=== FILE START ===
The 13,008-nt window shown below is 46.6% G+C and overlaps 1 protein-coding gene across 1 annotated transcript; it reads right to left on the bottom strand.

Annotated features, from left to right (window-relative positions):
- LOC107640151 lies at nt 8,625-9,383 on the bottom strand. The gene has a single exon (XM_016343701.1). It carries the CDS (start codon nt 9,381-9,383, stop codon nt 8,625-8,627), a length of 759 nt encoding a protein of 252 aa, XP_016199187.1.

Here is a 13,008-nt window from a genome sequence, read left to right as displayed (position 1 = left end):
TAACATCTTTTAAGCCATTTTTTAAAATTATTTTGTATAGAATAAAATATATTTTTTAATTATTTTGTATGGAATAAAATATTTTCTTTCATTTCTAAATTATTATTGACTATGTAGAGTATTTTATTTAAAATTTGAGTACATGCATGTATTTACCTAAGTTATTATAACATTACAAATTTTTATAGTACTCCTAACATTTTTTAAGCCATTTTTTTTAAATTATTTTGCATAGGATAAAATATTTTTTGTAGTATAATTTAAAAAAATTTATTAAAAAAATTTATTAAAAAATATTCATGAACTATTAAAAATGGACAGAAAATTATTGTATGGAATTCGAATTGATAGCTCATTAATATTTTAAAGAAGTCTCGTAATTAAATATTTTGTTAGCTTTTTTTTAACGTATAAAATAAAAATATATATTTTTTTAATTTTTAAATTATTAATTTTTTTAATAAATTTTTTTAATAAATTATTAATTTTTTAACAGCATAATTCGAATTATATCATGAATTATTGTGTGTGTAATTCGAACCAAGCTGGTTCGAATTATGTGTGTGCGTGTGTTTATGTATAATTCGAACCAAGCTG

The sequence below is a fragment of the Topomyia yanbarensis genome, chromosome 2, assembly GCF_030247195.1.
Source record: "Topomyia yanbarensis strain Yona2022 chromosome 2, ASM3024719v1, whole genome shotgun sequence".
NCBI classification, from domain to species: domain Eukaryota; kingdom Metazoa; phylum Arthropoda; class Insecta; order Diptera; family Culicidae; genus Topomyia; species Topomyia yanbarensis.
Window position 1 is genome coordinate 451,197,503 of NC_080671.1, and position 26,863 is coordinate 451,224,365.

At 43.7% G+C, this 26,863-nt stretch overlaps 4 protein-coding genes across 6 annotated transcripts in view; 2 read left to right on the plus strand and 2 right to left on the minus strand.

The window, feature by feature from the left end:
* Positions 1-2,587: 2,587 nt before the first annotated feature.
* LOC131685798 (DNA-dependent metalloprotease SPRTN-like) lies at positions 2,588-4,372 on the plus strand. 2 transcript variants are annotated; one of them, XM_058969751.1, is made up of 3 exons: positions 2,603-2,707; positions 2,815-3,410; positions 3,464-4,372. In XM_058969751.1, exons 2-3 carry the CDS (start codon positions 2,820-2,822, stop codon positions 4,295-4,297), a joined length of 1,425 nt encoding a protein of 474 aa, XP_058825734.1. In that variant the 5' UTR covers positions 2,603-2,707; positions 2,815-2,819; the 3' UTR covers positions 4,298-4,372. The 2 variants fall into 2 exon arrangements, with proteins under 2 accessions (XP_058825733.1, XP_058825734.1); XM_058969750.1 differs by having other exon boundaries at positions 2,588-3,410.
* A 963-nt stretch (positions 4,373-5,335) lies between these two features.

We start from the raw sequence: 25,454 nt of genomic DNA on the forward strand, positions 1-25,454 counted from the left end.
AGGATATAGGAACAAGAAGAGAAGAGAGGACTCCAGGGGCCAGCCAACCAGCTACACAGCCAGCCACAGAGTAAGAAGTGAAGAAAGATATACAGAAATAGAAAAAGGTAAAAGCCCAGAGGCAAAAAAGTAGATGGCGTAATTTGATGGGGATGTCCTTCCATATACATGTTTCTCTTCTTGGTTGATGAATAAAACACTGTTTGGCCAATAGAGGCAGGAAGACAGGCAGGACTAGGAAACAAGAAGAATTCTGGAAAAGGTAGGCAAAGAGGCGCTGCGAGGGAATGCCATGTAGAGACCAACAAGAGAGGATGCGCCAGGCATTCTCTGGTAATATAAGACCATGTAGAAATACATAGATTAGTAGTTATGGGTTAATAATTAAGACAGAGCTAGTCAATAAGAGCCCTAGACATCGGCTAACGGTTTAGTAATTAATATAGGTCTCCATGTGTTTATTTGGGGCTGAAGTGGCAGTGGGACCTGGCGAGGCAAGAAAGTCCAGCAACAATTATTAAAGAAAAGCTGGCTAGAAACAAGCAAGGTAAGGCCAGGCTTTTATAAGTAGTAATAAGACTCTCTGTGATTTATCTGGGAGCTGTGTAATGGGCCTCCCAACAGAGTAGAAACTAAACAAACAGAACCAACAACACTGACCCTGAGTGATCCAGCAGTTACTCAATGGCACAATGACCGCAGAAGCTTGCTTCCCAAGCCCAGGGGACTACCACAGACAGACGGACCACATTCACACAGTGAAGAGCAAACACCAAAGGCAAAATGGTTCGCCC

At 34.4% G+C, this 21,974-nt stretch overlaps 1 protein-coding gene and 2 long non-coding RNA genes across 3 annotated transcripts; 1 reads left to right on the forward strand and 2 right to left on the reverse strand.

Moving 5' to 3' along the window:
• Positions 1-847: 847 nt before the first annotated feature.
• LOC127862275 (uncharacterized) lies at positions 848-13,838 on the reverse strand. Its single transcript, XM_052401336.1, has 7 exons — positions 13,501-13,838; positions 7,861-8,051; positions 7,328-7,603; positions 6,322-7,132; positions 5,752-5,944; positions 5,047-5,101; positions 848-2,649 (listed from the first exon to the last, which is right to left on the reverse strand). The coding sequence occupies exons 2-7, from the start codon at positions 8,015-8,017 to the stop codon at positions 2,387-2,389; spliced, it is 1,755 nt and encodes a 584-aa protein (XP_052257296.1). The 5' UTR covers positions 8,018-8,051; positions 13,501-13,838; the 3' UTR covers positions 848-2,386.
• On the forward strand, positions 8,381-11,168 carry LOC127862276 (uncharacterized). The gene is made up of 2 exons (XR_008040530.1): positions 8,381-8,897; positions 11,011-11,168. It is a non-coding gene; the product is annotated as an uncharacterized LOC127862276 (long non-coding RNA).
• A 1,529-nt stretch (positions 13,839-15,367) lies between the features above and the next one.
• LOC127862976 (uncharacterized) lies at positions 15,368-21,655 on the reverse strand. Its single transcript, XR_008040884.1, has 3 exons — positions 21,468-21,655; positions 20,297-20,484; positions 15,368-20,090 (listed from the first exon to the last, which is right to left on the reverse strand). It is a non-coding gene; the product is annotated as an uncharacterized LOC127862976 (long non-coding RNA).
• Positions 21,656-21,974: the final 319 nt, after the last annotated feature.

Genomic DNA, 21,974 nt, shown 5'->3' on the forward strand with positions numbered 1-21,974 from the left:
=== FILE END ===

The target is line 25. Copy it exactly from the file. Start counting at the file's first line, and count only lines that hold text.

Genomic DNA, 21,974 nt, shown 5'->3' on the forward strand with positions numbered 1-21,974 from the left: